November brings the official end of hurricane season, winter is on the way. Now is the time business leaders and IT professionals should be learning the lessons of a summer and fall full of powerful storms and hurricanes.

Advance2000’s private distributed data centers provide decision makers the most cost effective, high performance, fastest to deploy disaster recovery solution available today. We are ready to secure your business in the cloud, protecting your data and employees for the next time Mother Nature strikes.

These two customer stories illustrate why you need to act now rather than wait until disaster strikes.

A large engineering firm with offices around the world heeded the lessons learned from Super Storm Sandy in October 2014 and migrated their project data from individual regional offices to the Cloud. They quickly realized that this decision not only produced the desired goal of safeguarding their project data but also gave them almost unlimited access to the information from any device, at any time, in any kind of weather. Their next steps were easily laid out, move all other data assets to the Cloud. This included email, telephony, BIM data, etc. The migration was done over time and carefully planned and orchestrated. This year when their Miami and North Carolina offices were hit with multiple weather events and cities like Washington DC and New York were also threatened, they didn’t miss a beat.

Their customers’ expectations and deadlines were never impacted by the storms. Projects continued to move forward. Any employees directly in the storm’s path were able to get to safety but still have access to every corporate asset as though they were sitting at their desk using their company provided computer.

The Cloud got them through the storm because they were prepared.

A mid-sized design firm with offices in New York City and North Carolina has been a customer of Advance2000 for many years. They purchased a premise based telephone system twelve years ago. They too were impacted by Super Storm Sandy and they too had Advance2000 come in to address their vulnerabilities such as; access to data, email, communications with customers and employees. However, in this case, the decision makers quickly forgot about the storm. They said it was “a 100-year event” which meant it would be the next guy’s problem long after they retire. Then came Hurricane Matthew and more nasty storms this past fall. They had over 80 people directly affected by the ensuing floods. Most of them were safe in their homes but completely cut off from their offices. It simply was not safe to travel or in some cases illegal to venture out due to mandatory evacuations orders given by the government. Business was stopped for 8 full days. They discovered that their customers in other parts of the country and world ran out of sympathy very quickly.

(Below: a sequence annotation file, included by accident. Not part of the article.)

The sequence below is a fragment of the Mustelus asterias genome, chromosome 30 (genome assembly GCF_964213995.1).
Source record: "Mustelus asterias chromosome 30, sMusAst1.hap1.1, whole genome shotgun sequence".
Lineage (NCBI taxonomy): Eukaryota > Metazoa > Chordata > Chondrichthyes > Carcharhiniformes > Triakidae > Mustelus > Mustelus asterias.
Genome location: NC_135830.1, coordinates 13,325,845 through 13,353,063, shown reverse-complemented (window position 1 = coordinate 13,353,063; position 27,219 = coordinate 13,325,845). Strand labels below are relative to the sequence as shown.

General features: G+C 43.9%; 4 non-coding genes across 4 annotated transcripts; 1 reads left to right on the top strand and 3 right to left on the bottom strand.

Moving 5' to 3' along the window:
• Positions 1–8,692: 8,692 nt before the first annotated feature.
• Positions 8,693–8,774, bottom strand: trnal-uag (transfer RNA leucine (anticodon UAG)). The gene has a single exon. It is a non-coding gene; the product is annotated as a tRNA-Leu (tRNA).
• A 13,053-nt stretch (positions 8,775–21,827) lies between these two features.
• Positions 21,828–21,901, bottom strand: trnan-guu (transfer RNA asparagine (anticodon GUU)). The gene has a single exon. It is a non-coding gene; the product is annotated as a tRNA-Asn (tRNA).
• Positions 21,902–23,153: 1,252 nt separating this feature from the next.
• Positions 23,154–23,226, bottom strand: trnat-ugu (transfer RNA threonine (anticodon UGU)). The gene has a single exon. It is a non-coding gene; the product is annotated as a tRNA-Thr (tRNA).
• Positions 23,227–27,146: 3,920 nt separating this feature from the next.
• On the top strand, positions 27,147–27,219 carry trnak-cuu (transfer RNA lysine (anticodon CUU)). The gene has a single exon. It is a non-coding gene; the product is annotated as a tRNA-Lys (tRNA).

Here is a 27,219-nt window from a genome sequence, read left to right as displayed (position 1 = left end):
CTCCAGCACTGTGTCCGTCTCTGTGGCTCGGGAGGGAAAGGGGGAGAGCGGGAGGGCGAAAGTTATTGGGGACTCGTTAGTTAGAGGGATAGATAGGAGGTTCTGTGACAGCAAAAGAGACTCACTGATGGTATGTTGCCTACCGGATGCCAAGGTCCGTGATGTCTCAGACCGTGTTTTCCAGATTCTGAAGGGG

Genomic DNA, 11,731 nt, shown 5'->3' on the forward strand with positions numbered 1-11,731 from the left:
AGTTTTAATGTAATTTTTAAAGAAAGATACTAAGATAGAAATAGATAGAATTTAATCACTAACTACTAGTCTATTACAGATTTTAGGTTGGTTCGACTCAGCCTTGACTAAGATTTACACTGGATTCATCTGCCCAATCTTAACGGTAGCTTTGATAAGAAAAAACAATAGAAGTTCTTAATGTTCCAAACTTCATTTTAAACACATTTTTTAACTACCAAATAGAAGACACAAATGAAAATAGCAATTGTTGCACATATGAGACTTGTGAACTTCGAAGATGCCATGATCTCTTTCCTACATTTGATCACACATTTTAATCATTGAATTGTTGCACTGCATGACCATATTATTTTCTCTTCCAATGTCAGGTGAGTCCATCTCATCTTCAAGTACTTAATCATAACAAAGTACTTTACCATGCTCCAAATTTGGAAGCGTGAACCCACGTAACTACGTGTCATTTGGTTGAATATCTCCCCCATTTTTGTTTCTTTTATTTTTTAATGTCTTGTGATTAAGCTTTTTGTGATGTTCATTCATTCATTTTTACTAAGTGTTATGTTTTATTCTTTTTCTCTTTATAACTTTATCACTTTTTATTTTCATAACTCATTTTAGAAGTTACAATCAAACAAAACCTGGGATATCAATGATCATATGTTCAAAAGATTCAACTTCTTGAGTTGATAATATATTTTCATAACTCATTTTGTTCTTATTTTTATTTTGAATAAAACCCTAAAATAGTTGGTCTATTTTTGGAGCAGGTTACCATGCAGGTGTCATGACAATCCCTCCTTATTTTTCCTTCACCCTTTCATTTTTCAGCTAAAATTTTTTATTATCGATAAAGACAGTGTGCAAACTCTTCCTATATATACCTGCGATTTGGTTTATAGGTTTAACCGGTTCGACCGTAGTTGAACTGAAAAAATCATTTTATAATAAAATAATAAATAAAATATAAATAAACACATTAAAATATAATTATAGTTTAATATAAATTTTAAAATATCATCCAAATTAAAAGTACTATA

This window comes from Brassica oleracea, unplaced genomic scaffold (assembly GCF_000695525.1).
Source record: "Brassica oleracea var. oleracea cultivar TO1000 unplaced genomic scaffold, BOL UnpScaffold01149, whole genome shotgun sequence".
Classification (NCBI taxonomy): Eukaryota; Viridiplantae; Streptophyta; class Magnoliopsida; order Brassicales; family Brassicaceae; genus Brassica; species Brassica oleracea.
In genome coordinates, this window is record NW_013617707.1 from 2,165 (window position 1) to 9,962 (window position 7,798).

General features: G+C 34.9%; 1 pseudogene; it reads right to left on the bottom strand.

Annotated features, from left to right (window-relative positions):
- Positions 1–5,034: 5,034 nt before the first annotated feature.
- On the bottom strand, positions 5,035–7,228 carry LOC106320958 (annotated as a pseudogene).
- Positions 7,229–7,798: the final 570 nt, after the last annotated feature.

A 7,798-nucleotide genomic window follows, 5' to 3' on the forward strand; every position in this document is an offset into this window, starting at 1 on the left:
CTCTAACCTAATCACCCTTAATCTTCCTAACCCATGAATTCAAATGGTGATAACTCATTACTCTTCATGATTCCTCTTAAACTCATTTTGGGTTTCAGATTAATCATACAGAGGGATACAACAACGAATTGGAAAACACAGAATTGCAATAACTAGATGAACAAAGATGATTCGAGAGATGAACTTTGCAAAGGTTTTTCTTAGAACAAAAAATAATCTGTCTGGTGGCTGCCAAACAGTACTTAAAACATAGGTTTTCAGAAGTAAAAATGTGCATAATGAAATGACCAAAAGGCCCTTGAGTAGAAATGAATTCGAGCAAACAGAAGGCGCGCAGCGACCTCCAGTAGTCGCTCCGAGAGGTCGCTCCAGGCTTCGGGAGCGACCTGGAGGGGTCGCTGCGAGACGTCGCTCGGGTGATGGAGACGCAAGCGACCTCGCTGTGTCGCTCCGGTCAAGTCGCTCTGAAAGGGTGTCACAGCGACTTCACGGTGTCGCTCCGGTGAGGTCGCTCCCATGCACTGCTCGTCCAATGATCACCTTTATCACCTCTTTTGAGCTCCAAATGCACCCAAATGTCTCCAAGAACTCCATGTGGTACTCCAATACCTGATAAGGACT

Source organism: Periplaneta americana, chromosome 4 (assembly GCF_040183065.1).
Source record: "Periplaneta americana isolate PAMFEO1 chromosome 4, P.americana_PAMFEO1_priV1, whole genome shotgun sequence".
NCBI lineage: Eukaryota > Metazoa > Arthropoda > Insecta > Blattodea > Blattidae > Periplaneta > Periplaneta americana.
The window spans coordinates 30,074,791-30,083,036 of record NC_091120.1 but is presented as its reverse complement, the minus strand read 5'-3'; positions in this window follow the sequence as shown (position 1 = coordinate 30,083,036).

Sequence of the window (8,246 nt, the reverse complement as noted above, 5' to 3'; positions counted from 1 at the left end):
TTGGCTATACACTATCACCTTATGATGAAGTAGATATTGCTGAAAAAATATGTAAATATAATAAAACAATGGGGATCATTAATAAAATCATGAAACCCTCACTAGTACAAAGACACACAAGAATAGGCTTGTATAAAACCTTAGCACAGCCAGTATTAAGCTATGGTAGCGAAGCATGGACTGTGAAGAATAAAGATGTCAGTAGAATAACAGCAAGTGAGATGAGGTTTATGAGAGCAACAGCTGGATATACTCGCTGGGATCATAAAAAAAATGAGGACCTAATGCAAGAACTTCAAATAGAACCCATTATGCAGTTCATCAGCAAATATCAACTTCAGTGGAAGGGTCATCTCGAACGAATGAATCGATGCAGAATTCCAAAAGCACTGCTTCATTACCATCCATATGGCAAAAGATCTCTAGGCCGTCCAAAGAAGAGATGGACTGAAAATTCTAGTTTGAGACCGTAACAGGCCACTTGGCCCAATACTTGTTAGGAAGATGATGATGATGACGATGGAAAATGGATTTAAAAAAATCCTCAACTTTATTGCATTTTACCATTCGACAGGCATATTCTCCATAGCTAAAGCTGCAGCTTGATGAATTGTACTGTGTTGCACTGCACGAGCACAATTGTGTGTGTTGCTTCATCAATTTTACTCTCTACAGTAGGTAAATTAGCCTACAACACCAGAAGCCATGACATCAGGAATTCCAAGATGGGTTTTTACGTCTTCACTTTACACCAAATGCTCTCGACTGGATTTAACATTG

This firm is now moving forward with plans to safeguard their business by migrating to a distributed data center solution. Their plan is to be fully in the Advance2000 Cloud by March 2017. They will be prepared for the next storm that hits.

Why Advance2000 Cloud During the Storm?

  1. Business Continuity– Whether the problem is Mother Nature or manmade, Advance2000 is prepared. Multiple redundant privately owned data centers, physically and digitally secure, layered power back up and 24/7/365 U.S. based Helpdesk.
  2. Bring your own Device (BYOD)– If people are not able to get to the office they can access their Virtual Desktop and Communications platforms (email and telephones) from any device that has Internet connectivity. This includes their personal computers, tablets, laptops or smartphones.
  3. Disaster Recovery “lite”– While working from an Advance2000 based Virtual Desktop, your work is instantly saved, secured and backed up. Your data is protected no matter what the weather.
  4. Safe Working Environment – You can provide a safe working environment for your employees. There is no need to travel during a dangerous storm to meet a deadline. The Advance2000 Virtual Desktops provide your users a state of the art, HIGH performing computing experience connecting from even the most basic device. All your most demanding software applications will run like you are sitting next to your server, while you work from the safety of a shelter, airport or from your home on the couch.

For more information about Advance2000’s Cloud and how it can protect your business, contact Adam Glass direct at 732.245.3294 or Contact Advance2000.

Photo Credit: “Hurricane Matthew”